Media centre

Real Lives

Press Releases

Photo Essay

Newsletters

Fact Sheets

Events

Goodwill Ambassador

Media Partnership

Contact us

 

Sixteenth NIDs to provide polio vaccine, Vitamin A and deworming doses to more than 22m children

Dhaka, October 26, 2007:Bangladesh will conduct the first round of 16th National Immunization Days (NIDs) on Saturday, 27 October, during which more than 22 million children up to 5 years of age will be administered polio vaccines and Vitamin A capsules.
The second round, scheduled to be held on 8 December, will combine deworming tablets for children between the ages of 2 and 5. Thirty million doses of oral polio vaccines, 20 million doses of high-potency Vitamin A capsules and 13 million doses of Albendazole tablets have been procured for the purpose.
The NIDs will be implemented through more than 60,000 health workers and volunteers in 140,000 vaccination centres including mobile centres and outreach sites across Bangladesh. Besides, a four-day house-to-house search will follow each round in order to make sure that no child misses the immunization.
The Government of Bangladesh (GOB) with support from UNICEF, WHO, Rotary International and the Center for Disease Control and Prevention (CDC, Atlanta) mounted a model response to immunize all under-5 children across the country when the first case of polio was detected in March 2006 after an absence of 5 years. Eighteen polio cases have so far been detected in 12 districts across all divisions of Bangladesh with the last one being reported on 22 November, 2006.
“The NIDs will not only help root out polio, but through combining Vitamin A capsules and deworming tablets, it will reduce chances of other diseases in children, particularly in the post-flood reality,” said Mr. Louis-Georges Arsenault, UNICEF Bangladesh Representative.
The rate of Vitamin A supplementation has reached 93 per cent in Bangladesh and night blindness in children aged 1-5 has reduced to 0.04 per cent, which is no longer a public health threat, he said. Meanwhile, deworming tablets will help improve the nutritional status of children making way for their proper growth through ensuring increased immunity and better IQ, he added.
“The timely response to poliovirus importation in 2006 and 8 rounds of NIDs conducted in 2006-2007 up to today is the key to success in keeping Bangladesh polio free again. In addition, special effort was given to improve the quality of NID as well as routine EPI activities particularly in hard to reach areas in order to reach all un-reached children. Combining NIDs activities with Vitamin A for prevention of night blindness and albendazole for deworming give additional advantages for the improvement of health and survival of children,” said Dr. Duangvadee Sungkhobol, World Health Organization (WHO) Representative to Bangladesh.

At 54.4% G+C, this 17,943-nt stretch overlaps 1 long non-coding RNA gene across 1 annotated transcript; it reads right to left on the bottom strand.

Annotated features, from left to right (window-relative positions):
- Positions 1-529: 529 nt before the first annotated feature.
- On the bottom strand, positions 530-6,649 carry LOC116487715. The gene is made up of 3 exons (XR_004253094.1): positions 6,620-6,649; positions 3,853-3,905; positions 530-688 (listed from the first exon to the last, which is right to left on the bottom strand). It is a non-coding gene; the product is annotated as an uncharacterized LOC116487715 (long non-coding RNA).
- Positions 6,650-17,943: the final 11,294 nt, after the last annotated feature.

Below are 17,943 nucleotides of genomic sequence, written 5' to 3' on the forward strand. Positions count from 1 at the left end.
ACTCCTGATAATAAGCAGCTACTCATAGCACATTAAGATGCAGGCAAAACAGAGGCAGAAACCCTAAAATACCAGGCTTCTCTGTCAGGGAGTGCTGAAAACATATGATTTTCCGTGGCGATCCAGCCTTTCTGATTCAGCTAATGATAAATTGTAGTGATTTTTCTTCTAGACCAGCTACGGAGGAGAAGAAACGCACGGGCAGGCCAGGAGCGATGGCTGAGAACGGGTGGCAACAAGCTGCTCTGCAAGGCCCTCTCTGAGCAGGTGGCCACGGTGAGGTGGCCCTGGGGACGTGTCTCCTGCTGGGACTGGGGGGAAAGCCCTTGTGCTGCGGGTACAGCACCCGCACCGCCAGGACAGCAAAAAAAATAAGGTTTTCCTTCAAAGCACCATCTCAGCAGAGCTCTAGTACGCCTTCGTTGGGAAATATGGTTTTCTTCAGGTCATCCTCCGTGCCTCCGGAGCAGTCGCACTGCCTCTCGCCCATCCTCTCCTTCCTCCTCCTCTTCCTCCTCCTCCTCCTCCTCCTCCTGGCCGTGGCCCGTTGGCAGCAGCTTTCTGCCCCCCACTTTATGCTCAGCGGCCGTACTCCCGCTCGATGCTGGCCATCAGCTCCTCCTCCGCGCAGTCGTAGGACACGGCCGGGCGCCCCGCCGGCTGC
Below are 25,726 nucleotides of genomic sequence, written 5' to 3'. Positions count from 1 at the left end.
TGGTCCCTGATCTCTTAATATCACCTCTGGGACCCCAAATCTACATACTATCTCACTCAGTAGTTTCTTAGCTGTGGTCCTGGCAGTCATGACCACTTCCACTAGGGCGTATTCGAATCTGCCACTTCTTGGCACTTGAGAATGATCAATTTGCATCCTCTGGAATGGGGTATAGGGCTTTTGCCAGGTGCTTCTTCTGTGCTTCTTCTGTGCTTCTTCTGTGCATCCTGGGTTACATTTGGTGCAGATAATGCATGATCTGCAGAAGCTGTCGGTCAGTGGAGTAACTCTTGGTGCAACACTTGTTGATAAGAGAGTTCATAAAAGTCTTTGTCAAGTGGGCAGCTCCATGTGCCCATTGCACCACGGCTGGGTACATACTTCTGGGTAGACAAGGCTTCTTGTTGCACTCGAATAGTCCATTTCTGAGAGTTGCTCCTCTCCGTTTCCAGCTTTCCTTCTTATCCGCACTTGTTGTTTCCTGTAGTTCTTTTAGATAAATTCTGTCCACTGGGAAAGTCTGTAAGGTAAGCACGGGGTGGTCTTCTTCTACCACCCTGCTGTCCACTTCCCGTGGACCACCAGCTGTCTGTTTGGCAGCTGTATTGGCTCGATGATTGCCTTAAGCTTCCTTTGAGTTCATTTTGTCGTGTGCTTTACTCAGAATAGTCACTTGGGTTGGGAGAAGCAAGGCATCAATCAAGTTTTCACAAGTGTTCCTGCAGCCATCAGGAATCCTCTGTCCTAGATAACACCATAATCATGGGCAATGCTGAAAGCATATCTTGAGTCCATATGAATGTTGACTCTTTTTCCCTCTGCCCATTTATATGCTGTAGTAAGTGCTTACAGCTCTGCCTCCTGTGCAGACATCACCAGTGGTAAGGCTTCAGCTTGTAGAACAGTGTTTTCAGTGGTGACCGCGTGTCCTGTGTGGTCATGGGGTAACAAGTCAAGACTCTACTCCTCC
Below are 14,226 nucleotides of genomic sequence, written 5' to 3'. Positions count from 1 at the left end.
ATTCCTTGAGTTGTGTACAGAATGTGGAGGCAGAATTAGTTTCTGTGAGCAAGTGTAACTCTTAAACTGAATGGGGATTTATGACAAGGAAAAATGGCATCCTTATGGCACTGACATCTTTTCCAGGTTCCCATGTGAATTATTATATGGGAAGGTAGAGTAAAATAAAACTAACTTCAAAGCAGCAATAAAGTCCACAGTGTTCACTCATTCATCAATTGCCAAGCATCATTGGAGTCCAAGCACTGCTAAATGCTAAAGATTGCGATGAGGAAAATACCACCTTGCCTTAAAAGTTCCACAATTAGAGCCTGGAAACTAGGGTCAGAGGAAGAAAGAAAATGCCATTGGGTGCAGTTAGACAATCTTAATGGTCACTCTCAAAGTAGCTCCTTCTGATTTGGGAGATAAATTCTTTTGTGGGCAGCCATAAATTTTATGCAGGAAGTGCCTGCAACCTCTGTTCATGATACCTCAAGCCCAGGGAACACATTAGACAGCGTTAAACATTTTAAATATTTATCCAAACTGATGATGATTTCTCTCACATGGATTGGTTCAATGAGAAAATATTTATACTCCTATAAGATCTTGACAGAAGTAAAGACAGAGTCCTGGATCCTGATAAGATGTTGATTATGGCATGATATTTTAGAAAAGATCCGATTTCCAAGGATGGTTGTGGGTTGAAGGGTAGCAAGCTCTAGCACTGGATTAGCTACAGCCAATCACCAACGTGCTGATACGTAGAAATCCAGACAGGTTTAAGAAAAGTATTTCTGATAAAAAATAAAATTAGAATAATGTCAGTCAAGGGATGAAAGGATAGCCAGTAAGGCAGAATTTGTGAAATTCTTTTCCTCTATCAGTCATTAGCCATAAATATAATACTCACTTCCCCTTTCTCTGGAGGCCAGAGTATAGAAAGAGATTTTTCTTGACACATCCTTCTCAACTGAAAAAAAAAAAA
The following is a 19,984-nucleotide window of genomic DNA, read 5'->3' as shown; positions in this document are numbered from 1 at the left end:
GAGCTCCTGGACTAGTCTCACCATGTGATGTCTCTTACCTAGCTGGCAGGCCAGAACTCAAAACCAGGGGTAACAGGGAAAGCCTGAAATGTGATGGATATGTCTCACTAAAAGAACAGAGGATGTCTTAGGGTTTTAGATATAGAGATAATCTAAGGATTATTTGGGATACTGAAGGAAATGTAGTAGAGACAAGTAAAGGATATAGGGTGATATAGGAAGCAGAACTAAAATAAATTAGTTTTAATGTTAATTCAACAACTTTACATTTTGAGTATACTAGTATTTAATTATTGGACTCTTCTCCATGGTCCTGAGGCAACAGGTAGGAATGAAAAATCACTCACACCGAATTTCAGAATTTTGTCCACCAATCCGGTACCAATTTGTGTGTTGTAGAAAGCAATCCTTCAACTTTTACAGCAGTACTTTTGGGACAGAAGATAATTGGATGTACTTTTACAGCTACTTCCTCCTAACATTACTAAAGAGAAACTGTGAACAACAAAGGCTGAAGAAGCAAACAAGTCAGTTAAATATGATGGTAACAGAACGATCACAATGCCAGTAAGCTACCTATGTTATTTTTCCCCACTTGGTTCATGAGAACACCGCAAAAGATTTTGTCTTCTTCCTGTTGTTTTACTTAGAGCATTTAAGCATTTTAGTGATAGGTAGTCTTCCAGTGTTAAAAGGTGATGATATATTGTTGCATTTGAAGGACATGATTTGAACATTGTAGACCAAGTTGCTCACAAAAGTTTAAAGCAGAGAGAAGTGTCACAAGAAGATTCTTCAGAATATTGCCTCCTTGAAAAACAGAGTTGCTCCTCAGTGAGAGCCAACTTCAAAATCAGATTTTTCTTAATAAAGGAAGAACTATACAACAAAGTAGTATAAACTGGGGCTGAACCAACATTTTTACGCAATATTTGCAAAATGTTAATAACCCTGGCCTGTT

As the NIDs re-started, the GOB also decided to integrate National Vitamin A Plus Campaign (NVAC) with NIDs with support from Canadian International Development Agency (CIDA), Micronutrient Initiative, UNICEF and WHO.
The high-potency Vitamin A capsules provide a cost-effective way to protect children against serious health and growth hazards as its deficiency poses survival threats to children and mothers. It also increases risk of child mortality from diseases such as measles and diarrhoea. These infections contribute to over 25 per cent of deaths among children aged 1-5 years in Bangladesh. The vitamin A supplementation is particularly useful for children in overcoming the impact of the recent floods.
The NIDs in 2006 reached between 95 per cent and 97 per cent under-5 children. There will be two NID rounds in 2007 including the present one and two rounds every year from 2008 until bordering India, which has been identified as an endemic country, is polio-free.
The Global Polio Eradication Initiative (GPEI) works with governments around the world to reduce the incidence of polio and is spearheaded by WHO, Rotary International, the CDC and UNICEF. The global case count has declined this year compared to the same period in 2006. While 1997 cases were reported globally from both endemic and non-endemic countries in 2006, the same is 545 till date in 2007.

For more information:
UNICEF contact:
Zafrin Chowdhury
Sr. Communication Officer
Communication and Information
UNICEF Bangladesh +8802 9336701 – 10/Ext. 397
zjchowdhury@unicef.org

WHO contact:
Dr. Serguei Diorditsa
Team Leader IVD and Medical Officer
WHO Bangladesh
+8802 989 9540 +8802 881 3410
diorditsas@whoban.org

 

 

For every child
Health, Education, Equality, Protection
ADVANCE HUMANITY